The city of Plano rolled out its new housing reinvestment program in April in an attempt to spruce up some of the cities aging neighborhoods.
So far 49 projects have been approved, 25 of which are completed. The city has given out $98,446 in rebates, with $101,745 set aside for the 24 projects still under construction. The program is open to any home built that is at least 35 years old and has an appraised total value that is less than or equal to 70 percent of the Federal Housing Authority’s single-family mortgage limit for Collin County for the current year. Renovation or repair work must cost at least 10 percent of the overall value of the house.
Homeowners who wish to participate in the rebate program must get approval before any work is done. The city works to make sure homeowners know whether they’re approved no later than nine days after submitting an application, which is reviewed by city staff.
Plano’s rebate program is one of several throughout the Dallas area.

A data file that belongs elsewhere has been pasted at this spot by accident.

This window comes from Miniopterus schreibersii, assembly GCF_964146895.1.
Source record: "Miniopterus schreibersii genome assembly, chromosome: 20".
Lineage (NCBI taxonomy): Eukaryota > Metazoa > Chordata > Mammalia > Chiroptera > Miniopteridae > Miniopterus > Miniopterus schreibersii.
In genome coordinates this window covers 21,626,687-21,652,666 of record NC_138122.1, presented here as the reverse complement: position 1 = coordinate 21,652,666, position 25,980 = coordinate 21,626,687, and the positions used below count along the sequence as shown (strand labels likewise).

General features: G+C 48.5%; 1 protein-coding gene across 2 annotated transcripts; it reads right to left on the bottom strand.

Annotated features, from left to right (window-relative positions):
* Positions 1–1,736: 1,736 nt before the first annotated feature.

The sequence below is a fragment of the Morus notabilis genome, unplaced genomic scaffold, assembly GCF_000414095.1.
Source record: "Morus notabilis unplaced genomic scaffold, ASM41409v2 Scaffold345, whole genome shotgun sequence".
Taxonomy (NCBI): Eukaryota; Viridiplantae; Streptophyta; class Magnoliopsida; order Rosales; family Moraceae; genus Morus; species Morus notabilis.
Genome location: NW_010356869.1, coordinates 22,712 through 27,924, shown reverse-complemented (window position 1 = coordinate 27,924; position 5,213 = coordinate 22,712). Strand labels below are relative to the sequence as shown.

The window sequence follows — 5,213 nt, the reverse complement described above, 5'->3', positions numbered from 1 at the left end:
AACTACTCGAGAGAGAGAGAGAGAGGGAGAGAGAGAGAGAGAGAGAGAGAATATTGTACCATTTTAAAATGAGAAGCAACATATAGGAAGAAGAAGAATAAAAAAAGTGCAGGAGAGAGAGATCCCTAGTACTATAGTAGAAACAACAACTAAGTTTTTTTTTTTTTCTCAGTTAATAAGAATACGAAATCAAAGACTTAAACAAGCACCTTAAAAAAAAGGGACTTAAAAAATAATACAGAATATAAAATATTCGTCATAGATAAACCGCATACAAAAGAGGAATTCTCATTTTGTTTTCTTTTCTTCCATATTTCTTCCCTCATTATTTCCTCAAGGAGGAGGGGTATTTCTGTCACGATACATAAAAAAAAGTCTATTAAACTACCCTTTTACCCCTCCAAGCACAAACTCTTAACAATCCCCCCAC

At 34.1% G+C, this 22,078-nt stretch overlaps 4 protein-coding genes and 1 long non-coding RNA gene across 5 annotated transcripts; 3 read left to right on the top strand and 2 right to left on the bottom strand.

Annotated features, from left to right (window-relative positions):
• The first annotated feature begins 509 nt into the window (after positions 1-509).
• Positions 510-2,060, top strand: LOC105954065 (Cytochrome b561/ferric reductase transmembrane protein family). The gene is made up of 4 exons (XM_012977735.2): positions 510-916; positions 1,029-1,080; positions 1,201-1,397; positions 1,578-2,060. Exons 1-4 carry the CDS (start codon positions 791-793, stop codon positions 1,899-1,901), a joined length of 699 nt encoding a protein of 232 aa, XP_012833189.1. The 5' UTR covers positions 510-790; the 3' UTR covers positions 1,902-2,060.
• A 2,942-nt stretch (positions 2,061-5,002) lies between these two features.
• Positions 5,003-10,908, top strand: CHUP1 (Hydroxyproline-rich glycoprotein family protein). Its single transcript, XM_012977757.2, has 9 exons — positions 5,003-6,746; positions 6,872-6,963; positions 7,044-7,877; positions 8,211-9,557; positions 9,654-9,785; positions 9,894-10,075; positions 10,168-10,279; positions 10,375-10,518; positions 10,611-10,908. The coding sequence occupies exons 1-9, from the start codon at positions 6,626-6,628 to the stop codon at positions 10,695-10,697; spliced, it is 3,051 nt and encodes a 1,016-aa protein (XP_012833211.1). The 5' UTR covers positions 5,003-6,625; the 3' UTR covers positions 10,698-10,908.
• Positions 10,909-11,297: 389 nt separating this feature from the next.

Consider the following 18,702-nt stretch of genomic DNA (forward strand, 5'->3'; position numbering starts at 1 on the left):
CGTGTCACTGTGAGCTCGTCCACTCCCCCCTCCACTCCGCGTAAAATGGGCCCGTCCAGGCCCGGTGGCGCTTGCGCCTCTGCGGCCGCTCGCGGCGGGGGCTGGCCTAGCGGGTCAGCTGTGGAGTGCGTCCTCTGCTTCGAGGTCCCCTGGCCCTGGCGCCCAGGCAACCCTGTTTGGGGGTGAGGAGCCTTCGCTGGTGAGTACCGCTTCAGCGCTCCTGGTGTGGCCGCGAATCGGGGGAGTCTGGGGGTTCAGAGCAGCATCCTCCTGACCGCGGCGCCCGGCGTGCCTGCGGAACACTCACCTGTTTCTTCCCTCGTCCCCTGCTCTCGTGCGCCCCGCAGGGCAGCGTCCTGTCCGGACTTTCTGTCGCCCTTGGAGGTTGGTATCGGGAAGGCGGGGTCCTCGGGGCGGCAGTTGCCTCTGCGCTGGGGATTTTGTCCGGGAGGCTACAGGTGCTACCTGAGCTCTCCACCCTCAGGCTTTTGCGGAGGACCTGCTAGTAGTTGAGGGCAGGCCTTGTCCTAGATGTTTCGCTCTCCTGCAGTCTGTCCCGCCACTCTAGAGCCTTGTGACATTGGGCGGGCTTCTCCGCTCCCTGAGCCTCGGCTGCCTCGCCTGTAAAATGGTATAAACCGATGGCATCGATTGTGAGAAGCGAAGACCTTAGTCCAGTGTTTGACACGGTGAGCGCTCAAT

Richardson began a similar program in 2007. Farmers Branch has its own demolition-and-rebuild program.
Plano’s rebate program differs from Richardson and other area programs because homeowners don’t have to wait for an appraisal to show their house increased in value to get a rebate; they get a rebate within 30 days.
And unlike Farmers Branch or Richardson, Plano’s rebate program does not support tearing down houses. A separate HUD program for tearing down and rebuilding old homes is available for low-income residents who qualify.
The program should not only improve the look of properties, but could also result in an increase in property values, said Christina Day, planning director.
“We are really looking to improve the neighborhood’s health overall, so exterior improvements will be prioritized in order to make the neighborhood change more significant,” Day said.
The change in the program to prioritize exterior rebates was met with unanimous approval by the council, with Mayor Harry LaRosiliere saying improving the curb appeal of properties is one of his priorities.
“Putting the emphasis on the exterior is important,” he said. “One of the [real estate agents] said that, ‘Once we get them in the home, they will be inclined to want to buy. The problem sometimes is that they keep driving because they don’t like the exterior or how it looks.’ We want to be able to make it appealing for them to step inside.”